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Hackers Tweet Photos with Hidden Code

A piece of malware which attacks Twitter has been discovered by a cybersecurity company.

FireEye said the tool had been developed by a Russian group and had been named Hammertoss.

The firm said it generates Twitter accounts which tweet a web address and hashtag giving the location and size of an image.

Hidden instructions within the photo then make it possible to take somebody's data from a machine.

There have been a few examples where the commands, encrypted using a technique called steganography, have instructed the malware to upload information from a victim's network to accounts on cloud storage services.

Security firm FireEye expect the hackers to be Russian because of the targets and the data which had been taken, as well as the hours during which it operates.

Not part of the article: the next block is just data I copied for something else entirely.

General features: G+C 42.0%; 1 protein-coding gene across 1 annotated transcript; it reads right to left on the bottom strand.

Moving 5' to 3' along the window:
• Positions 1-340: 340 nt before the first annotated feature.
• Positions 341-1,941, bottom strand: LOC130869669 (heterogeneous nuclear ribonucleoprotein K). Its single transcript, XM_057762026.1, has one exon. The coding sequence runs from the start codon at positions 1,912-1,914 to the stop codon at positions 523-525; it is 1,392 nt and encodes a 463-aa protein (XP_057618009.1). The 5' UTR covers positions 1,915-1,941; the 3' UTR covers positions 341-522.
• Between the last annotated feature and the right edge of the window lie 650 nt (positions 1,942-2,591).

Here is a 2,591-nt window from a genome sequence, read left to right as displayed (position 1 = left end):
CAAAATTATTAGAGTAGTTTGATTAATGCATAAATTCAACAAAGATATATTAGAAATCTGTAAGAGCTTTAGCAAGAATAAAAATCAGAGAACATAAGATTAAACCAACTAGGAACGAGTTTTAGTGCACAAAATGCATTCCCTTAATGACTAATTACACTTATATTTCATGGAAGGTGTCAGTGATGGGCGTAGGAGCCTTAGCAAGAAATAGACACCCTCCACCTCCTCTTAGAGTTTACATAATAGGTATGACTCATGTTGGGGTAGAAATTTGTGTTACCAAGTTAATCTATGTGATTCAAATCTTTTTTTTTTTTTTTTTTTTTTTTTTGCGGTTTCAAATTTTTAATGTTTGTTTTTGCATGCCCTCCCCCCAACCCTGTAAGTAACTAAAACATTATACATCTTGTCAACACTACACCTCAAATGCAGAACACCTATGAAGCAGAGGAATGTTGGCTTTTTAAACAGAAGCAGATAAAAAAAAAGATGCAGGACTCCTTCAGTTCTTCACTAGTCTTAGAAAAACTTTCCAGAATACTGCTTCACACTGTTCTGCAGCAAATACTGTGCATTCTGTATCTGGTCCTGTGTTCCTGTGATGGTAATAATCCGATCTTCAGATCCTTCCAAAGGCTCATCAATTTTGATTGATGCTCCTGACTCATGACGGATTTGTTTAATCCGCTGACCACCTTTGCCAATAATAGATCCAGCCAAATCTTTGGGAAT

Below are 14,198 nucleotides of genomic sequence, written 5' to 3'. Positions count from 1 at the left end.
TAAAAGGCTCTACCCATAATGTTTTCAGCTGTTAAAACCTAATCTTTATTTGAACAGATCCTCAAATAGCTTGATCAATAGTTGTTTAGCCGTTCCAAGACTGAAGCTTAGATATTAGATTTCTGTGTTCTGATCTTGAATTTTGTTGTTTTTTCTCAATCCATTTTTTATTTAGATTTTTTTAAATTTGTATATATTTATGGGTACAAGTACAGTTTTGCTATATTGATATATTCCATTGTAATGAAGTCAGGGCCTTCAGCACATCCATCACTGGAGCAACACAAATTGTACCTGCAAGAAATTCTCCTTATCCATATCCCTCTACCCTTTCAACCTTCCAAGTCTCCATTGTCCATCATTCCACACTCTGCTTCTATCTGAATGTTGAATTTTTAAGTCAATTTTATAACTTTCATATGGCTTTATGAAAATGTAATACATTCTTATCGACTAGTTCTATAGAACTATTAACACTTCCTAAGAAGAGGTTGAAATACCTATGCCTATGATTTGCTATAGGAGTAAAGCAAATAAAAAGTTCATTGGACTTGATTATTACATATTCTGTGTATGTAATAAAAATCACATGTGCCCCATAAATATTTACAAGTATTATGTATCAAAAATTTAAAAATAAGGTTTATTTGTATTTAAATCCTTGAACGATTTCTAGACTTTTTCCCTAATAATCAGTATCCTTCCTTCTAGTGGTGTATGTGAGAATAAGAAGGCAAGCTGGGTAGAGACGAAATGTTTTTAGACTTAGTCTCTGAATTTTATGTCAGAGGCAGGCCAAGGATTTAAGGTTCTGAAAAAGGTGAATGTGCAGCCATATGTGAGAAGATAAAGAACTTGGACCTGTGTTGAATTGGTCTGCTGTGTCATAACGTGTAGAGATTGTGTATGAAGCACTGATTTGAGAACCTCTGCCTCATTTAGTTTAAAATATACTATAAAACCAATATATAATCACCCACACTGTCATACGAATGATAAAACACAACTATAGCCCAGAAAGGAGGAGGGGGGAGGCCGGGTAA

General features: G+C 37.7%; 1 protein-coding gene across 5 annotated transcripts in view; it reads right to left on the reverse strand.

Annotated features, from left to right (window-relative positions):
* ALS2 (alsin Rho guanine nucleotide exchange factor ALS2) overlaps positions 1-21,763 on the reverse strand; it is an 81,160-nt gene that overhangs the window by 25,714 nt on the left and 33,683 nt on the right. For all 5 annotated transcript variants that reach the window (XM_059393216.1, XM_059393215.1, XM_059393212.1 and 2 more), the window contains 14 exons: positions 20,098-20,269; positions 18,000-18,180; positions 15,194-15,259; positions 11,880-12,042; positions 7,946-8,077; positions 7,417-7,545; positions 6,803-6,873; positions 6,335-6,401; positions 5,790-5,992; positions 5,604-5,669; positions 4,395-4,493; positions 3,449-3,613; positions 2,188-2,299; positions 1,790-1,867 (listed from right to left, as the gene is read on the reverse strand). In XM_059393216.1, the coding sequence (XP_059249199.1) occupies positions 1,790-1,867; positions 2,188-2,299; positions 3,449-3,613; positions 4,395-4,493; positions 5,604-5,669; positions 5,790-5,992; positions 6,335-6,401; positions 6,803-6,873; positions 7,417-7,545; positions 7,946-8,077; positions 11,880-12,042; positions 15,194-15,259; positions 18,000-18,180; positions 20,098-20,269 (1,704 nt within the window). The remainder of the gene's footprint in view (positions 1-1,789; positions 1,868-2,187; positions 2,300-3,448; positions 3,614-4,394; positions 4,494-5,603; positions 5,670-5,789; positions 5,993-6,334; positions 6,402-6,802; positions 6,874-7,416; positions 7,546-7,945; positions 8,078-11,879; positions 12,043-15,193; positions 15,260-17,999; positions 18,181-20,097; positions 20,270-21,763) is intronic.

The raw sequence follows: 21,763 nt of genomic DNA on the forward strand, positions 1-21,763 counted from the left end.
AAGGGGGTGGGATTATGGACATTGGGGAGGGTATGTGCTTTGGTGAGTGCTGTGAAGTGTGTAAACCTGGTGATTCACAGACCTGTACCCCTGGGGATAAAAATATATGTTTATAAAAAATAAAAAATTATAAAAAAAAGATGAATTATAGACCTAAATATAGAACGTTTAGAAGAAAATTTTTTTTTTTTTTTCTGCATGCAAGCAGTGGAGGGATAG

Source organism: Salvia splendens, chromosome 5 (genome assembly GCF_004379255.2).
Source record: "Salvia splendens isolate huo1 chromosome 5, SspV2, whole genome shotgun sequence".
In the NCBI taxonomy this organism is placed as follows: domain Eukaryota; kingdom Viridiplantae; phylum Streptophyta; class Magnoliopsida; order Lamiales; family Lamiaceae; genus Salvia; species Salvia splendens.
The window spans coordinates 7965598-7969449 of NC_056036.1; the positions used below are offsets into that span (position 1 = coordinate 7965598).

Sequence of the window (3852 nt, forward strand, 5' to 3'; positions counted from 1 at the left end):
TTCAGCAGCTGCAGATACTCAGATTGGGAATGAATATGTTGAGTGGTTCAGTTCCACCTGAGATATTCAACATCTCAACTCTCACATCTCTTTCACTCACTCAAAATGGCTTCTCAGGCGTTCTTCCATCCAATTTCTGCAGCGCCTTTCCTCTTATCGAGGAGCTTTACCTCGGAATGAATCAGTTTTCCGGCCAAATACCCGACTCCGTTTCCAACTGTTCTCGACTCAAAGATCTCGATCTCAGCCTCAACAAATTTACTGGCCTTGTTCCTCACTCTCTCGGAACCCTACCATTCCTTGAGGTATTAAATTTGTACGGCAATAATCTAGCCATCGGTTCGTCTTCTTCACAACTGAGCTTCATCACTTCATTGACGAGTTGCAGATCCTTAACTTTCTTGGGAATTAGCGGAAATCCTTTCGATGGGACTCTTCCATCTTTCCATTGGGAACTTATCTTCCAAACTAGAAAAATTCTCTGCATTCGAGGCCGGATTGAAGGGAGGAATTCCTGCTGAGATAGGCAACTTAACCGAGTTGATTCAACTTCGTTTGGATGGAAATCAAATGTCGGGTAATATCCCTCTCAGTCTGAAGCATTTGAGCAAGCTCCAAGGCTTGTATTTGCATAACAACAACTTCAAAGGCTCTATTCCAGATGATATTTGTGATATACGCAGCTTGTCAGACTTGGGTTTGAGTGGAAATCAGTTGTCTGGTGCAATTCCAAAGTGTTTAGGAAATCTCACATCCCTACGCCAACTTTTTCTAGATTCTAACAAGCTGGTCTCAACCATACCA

Advisor to the EU's law enforcement agency Europol, Alan Woodward, believes this particular type of hack has been seen before.

He said: "The malware itself is not attached to the images but it is quite possible for sets of instructions for malware that has arrived on machines by another route.

"The malware arrives in two parts, neither of which on their own would necessarily trigger an alert in the security systems. But when both parts combine on the target machine, they are activated and know what to look for and where to send it.

"If the whole code for a piece of malware were present it might be possible to identify where the command and control servers are.

"But if you could place that data somewhere other than the actual piece of malware it makes any analysis of who the hackers are that bit more difficult."

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